In a few days from now, China will be hosting the opening ceremony of the Winter Olympics in a world very different from when it held the summer games in 2008.
Not that human right was not in focus then.Young Tibetan monks took the opportunity to draw international attention to their plight by self-immolation ahead of the games. China’s leaders- President Hu Jintao and Premier Wen Jiabao - were criticised for human rights abuse and for the crackdown on protesters in Tibet. But despite the criticism, the first Olympic games held in China was a resounding success.
The glittering opening ceremony was attended by as many as 105 world leaders and five representatives of international organisations. US President George Bush was in Beijing for the opening ceremony. So was Russia’s Vladimir Putin, France’s Nicholas Sarkozy, Japan’s Yasuo Fakuda, Israel’s Shimon Peres, Australia’s Mandarin-speaking prime minister Kevin Rudd as well as Taiwan’s leader Lien Chen.
Thirteen years later the Winter games are taking place at the time of a pandemic for which many blame China as it originated in Wuhan. Beijing is criticised for initially brushing it under the carpet. The world economy is on a downturn, thanks largely to the Covid induced lockdowns. To top it all China and US are at daggers drawn, thanks to this the international community are being forced much against its inclination to gradually take sides. Accusations against China are aplenty, from unfair trade practices to bullying its neighbours as well as widespread human rights abuse.
There is a diplomatic boycott of the Beijing games spearheaded by the US and its allies. While athletes will attend, the glitz and glamour will be missing. President Joe Biden, Britain’s Boris Johnson, Canada’s Justin Trudeau, Australia’s Scott Morrison as well as Germany’s new Chancellor Olaf Scholz, Japan’s Fumio Kishida have all agreed not to send officials for the games.
But France’s President Emanuel Macron has broken ranks and said his country will not go for a diplomatic boycott. "You either have a complete boycott and don't send athletes, or you try to change things with useful actions," Macron said at a recent interview, which makes perfect sense. If athletes are participating what is the use of calling for a boycott. This half-measure will not hurt China one bit.
The 2008 Summer games were to showcase China’s development and impress the world. Today China does not need to prove anything. It is already in the super league and posing a challenge to the US, the world’s only superpower. The 19th Party Congress of the Chinese Communist Party(CCP) in 2017, which anointed Xi Jinping for life and enshrined his "Thought’’ in the Party Constitution, something formerly reserved for its iconic leader Mao Zedong, was a watershed moment for China. Since that coming-out party, and Xi’s total control of the CCP, Beijing has become a self-confident and assertive nation, keen on projecting its power across Asia.
Whether it is intrusions across the Line of Actual Control by the People’s Liberation Army in Ladakh, a harsh crackdown on democracy activists in Hong Kong, re-education camps for Uyghurs in Xinjiang, threatening Taiwan by sending in bombers and warplanes, or aggressive manoeuvres of its warships in the South China Sea, in a blatant display of its military and naval might. Together with power projection in the neighbourhood, there has been a systematic crackdown of dissidents at home. In fact, the previous Trump White House had charged China with the genocide of the Muslim minority Uyghurs in Xinjiang.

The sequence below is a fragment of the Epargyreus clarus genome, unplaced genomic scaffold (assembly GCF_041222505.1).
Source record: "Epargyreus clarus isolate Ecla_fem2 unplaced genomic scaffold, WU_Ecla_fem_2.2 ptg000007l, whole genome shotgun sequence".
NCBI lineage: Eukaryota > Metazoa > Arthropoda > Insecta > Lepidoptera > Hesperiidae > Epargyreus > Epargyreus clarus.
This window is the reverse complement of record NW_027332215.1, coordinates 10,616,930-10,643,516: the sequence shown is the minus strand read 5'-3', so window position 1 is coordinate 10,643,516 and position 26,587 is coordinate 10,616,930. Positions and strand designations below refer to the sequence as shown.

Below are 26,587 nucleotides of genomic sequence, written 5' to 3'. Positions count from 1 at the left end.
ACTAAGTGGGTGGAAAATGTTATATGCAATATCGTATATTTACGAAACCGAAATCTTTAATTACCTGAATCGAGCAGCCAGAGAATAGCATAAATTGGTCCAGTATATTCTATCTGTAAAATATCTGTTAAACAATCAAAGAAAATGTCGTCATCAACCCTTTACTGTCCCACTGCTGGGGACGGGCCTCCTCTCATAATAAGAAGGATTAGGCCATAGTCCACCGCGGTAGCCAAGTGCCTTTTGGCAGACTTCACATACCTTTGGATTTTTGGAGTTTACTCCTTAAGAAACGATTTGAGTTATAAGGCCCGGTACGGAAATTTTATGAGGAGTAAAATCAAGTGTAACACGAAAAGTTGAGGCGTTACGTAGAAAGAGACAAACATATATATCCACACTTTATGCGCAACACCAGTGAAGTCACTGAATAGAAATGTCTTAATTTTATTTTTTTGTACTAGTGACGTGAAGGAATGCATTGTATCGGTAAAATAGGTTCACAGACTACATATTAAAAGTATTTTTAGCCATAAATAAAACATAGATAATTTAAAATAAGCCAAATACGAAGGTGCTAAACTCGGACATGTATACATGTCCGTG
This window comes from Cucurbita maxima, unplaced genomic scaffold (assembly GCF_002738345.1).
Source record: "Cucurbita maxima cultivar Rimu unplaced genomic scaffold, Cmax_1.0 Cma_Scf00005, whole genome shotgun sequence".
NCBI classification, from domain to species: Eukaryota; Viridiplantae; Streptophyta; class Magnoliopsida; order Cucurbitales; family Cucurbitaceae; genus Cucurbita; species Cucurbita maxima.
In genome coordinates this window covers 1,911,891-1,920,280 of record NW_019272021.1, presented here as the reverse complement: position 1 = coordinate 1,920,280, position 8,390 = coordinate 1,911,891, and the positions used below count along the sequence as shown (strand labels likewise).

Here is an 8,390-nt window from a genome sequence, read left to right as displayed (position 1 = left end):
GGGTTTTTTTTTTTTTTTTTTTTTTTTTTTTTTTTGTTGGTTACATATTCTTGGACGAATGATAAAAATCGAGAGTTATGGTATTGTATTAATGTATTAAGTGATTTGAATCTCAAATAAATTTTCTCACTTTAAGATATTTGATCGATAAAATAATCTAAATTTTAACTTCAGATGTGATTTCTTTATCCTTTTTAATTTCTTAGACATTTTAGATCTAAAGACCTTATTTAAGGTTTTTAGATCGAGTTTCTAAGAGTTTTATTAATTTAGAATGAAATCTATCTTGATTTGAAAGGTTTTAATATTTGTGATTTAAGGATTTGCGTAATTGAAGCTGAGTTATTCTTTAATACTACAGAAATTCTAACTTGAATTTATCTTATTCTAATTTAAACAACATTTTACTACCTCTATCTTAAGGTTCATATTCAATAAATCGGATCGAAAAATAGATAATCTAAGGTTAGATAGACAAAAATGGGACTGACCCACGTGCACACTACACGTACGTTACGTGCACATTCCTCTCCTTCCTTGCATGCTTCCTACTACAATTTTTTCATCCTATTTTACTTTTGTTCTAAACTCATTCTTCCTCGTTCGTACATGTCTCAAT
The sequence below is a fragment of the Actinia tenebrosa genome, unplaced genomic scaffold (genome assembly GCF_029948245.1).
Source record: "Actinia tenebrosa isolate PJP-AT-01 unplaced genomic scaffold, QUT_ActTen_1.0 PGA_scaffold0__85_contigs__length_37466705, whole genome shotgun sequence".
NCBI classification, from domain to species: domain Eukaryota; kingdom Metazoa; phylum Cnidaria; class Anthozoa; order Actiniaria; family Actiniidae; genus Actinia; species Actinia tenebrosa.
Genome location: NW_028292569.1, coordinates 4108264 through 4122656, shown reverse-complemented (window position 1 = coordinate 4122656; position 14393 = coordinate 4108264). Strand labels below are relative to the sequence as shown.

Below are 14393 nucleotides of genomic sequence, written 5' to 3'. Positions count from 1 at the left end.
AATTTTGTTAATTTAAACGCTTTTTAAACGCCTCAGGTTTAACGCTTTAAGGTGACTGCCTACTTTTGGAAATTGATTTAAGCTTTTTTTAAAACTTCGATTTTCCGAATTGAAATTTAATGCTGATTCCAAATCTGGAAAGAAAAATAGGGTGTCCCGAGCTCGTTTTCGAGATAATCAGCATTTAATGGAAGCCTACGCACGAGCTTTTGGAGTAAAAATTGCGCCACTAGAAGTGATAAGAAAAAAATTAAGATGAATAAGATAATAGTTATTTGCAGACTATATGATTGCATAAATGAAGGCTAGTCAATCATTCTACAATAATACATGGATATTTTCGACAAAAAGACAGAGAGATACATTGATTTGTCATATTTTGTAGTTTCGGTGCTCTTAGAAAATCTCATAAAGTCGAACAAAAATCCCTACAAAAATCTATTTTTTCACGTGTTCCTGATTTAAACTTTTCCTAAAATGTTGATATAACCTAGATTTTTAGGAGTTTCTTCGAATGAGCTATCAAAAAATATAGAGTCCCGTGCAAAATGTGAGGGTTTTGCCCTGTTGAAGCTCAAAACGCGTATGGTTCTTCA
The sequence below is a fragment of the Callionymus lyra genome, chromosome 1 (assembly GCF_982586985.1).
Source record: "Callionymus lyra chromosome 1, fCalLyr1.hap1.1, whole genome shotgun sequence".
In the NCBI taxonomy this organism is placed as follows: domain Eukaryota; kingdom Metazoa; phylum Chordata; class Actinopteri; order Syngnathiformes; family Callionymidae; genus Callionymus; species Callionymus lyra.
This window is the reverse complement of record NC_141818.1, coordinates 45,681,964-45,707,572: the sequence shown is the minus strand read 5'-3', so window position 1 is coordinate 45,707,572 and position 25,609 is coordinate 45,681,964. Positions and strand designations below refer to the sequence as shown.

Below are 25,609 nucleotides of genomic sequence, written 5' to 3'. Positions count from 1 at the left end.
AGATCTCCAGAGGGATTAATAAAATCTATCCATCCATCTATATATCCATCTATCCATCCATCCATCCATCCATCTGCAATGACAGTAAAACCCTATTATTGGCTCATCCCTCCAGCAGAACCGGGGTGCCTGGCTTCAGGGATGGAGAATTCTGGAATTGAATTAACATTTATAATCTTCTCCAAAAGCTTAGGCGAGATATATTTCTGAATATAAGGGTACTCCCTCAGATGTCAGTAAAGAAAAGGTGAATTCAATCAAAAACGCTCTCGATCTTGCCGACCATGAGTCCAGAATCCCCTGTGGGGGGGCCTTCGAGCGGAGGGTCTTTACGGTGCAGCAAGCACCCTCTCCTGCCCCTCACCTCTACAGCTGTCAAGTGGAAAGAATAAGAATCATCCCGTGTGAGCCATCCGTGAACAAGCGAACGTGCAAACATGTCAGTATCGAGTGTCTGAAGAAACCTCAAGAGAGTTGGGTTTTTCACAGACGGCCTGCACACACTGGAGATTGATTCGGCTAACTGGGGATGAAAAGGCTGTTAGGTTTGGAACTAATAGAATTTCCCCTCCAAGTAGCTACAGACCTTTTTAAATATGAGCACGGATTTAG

The boycott by diplomats from the US and several European nations will certainly not affect China, as it would have done in 2008. It has enough friends around the world, many in both Asia and Africa aligned to China’s belt and road initiative. Money can buy influence. China has liberally splashed money for infrastructure projects both far and near. It is another matter that critics say that China lands borrowers into debt traps. But few heed such warnings at the time of signing in to what appears as attractive BRI offers. Like the US, China also has friends on its side.
China’s friends will line up to show their loyalty. Russian President Vladimir Putin will be present. At a time when the Kremlin is another fire over Ukraine, Putin is going all out in support of China. "We are standing together [with China] against the politicisation of sports and demonstrative boycotts," Putin said at a meeting with athletes of the Russian national Olympic team on Tuesday. "We are supporting traditional Olympic values, first of all, equality and justice."
Russia will be sending a 500-member delegation, including 216 athletes and their support staff to Beijing. It will be the largest foreign delegation to the games. Prime Minister Imran Khan and several leaders of Central Asian nations will also travel to Beijing. Many African officials will be present as China has been a major presence in that region.
China’s problem will not be the boycott by some in the West but the challenge of ensuring that the pandemic which had been well contained in Beijing thanks to strict lockdown measures, does not reappear. Reports of one or two cases have come in from Beijing. Also, there has been some downturn in the air quality.
An opinion piece in Global Times lashed out at the US. "Faster, Higher, Stronger - Together - the International Olympic Committee (IOC)'s amendment to the Olympic motto after more than 100 years shows the need to encourage global unity through the Olympic spirit under the current world situation. However, the US has been desecrating the motto, taking every chance to attack countries with different ideologies.’’
Half-hearted measures like a diplomatic boycott of the Winter Olympic games will make no dent in China. More so as the pandemic restricts visitors and China is not looking to make a fortune from the games.